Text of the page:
Food and nutrition
15 Food Companies that Serve You ‘Wood’
Alzheimer's Prevention in Your Pantry Alzheimer's Prevention in Your PantryMonday, June 27, 2011 TAU researcher discovers a cinnamon extract to inhibit progression of Alzheimer's disease Alzheimer's, the degenerative brain disorder that disrupts memory, thought and behavior, is devastating to both patients and loved ones. According to the Alzheimer's Association, one in eight Americans over the age of 65 suffers from the disease.
Aspartame Linked to Multiple Sclerosis and Lupus
Public release date: 24-May-2011 [ Print | E-mail Share ] [ Close Window ] Contact: David Knowles 202‑331‑1634 Corn Refiners Association WASHINGTON – A comprehensive review of research focusing on the debate between High Fructose Corn Syrup (HFCS) and other sweeteners presented today finds there is no evidence of any significant variation in the way the human body metabolizes HFCS as opposed to standard table sugar, or any difference in impact on risk factors for chronic disease. James M. Rippe, MD, founder and director of the Rippe Lifestyle Institute and professor of biomedical sciences at the University of Central Florida, presented a summary of recent research entitled -- "High Fructose Corn Syrup, Sucrose and Fructose: What Do We Really Know?" Studies show no meaningful difference between high fructose corn syrup and sucrose
That anxiety may be in your gut, not in your head Public release date: 17-May-2011 [ Print | E-mail Share ] [ Close Window ] Contact: Veronica McGuirevmcguir@mcmaster.ca 90-552-591-402-2169McMaster University
23 April 2011Last updated at 06:36 ET The ketogenic diet is 87% fat A controlled diet high in fat and low in carbohydrate can repair kidney damage in diabetic mice, according to US scientists. The study, published in journal PLoS ONE, showed a "ketogenic diet" could reverse damage caused to tubes in the kidneys by too much sugar in the blood. In the UK around a third of the 2.8m people with either type 1 or 2 diabetes go on to develop kidney damage. Diabetes UK said it was "questionable" whether humans could sustain the diet. Diet 'can reverse kidney failure' in mice with diabetes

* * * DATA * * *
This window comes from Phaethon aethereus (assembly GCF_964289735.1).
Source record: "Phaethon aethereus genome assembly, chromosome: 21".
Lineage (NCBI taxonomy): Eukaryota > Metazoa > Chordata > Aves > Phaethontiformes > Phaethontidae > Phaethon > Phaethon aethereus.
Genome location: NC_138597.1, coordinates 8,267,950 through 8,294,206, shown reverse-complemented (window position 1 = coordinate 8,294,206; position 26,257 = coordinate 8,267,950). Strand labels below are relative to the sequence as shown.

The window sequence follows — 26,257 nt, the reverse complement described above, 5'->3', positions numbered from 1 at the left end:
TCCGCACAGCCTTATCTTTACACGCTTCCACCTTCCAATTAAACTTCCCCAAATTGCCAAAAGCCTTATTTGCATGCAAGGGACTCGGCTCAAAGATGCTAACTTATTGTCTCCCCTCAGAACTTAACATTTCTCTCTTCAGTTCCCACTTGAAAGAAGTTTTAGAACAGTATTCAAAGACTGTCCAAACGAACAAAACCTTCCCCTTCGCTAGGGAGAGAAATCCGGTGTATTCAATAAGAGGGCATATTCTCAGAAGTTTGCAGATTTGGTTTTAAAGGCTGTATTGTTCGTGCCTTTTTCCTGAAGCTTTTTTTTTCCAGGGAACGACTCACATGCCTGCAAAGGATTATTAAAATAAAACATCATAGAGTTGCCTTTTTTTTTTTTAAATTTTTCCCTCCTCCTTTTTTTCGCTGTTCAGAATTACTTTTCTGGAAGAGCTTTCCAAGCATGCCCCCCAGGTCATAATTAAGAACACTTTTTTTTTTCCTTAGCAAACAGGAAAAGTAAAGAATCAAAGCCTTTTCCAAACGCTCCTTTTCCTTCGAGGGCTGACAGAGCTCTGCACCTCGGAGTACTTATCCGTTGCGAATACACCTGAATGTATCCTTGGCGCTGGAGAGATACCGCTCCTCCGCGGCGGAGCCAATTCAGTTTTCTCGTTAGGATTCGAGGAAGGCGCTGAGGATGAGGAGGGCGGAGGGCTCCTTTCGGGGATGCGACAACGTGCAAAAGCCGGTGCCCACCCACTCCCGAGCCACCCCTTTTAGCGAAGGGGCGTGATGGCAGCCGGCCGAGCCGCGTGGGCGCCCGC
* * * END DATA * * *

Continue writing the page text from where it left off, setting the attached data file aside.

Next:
Gut Bacteria Divide People Into 3 Types, Scientists Report Blood type, meet bug type. “It’s an important advance,” said Rob Knight, a biologist at the , who was not involved in the research. “It’s the first indication that human gut ecosystems may fall into distinct types.” The researchers, led by Peer Bork of the European Molecular Biology Laboratory in Heidelberg, Germany, found no link between what they called enterotypes and the ethnic background of the European, American and Japanese subjects they studied.
Is Sugar Toxic?
Genetic changes behind sweet tooth Public release date: 4-Apr-2011 [ Print | E-mail Share ] [ Close Window ] Contact: Elisabet Jerlhagelisabet.email@example.com 46-031-786-3418University of Gothenburg The substance ghrelin plays an important role in various addictions, such as alcoholism and binge-eating.
Colloidal Silver Natural Remedy Gone Bad - Blue Skin Man!
Brain scan leaves no sour taste › News in Science (ABC Science) News in Science Friday, 2 September 2011 Clare PainABC Taste sensation Scientists have pinpointed 'hotspots' in the brains of mice that respond to each of the known taste senses, except for one - sour. The research, led by Professor Charles Zuker and Dr Xiaoke Chen of Columbia University in the United States, suggests that there is a similar map for taste in the brain, just as there are maps for vision and hearing.
Public release date: 29-Aug-2011 [ Print | E-mail Share ] [ Close Window ] Contact: Emma Dickinsonedickinson@bmjgroup.com 44-020-738-36529BMJ-British Medical Journal High levels of chocolate consumption might be associated with a one third reduction in the risk of developing heart disease, finds a study published on bmj.com today. It's official -- chocolate linked to heart health
Walnuts are top nut for heart-healthy antioxidants Public release date: 27-Mar-2011 [ Print | E-mail Share ] [ Close Window ] Contact: Michael Bernstein firstname.lastname@example.org 714-765-2012 (Meeting, March 27-31) 202-872-6042 (Before March 27) Michael Woods email@example.com 714-765-2012 (Meeting, March 27-31) 202-872-6293 (Before March 27) American Chemical Society